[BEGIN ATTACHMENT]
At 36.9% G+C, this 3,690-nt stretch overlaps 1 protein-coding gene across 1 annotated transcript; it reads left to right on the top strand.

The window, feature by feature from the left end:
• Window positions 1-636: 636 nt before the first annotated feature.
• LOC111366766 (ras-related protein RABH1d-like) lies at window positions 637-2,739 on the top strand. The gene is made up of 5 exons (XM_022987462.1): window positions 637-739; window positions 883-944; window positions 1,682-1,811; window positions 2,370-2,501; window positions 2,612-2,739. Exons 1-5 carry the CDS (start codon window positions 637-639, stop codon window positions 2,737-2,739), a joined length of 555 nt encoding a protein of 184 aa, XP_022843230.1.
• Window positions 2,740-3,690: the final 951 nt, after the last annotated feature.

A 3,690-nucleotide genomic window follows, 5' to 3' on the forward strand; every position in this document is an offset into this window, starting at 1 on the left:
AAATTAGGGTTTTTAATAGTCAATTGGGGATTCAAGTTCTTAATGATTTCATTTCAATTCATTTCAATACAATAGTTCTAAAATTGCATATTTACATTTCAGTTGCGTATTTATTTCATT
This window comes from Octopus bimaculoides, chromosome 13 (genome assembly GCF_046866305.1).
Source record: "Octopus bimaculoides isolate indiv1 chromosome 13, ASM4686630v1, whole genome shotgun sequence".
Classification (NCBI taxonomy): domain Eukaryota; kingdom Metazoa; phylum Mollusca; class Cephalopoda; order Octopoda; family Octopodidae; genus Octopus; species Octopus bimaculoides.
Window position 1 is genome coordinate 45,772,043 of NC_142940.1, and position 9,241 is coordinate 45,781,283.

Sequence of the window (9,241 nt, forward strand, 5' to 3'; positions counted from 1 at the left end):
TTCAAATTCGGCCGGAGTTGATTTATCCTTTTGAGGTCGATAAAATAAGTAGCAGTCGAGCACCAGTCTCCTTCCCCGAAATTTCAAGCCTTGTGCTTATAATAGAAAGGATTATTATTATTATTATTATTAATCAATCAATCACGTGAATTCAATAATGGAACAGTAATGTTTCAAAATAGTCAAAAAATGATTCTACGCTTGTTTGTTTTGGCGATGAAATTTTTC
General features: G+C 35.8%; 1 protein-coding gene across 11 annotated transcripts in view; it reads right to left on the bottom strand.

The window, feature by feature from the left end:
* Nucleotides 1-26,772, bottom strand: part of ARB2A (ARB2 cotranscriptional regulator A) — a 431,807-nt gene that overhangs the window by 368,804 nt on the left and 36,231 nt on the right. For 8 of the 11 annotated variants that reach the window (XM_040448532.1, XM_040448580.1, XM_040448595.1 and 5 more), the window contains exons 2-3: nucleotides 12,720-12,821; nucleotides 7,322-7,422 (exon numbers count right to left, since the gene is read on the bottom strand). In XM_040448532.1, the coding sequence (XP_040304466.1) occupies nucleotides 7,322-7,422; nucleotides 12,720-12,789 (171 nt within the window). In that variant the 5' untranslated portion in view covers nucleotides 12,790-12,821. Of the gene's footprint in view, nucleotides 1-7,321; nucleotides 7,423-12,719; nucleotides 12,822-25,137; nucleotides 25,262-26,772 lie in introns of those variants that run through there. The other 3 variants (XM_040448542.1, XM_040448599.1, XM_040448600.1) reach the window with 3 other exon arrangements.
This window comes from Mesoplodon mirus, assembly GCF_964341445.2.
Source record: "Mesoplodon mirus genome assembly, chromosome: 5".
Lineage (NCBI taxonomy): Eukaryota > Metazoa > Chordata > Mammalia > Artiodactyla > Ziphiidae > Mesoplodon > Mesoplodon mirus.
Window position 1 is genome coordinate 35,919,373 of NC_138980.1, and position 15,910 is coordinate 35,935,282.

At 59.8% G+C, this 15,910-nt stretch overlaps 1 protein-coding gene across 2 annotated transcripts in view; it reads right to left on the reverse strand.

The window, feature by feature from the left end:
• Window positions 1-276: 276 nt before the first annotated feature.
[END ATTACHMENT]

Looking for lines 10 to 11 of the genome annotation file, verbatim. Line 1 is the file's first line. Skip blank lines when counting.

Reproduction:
Classification (NCBI taxonomy): domain Eukaryota; kingdom Metazoa; phylum Mollusca; class Cephalopoda; order Octopoda; family Octopodidae; genus Octopus; species Octopus bimaculoides.
Window position 1 is genome coordinate 45,772,043 of NC_142940.1, and position 9,241 is coordinate 45,781,283.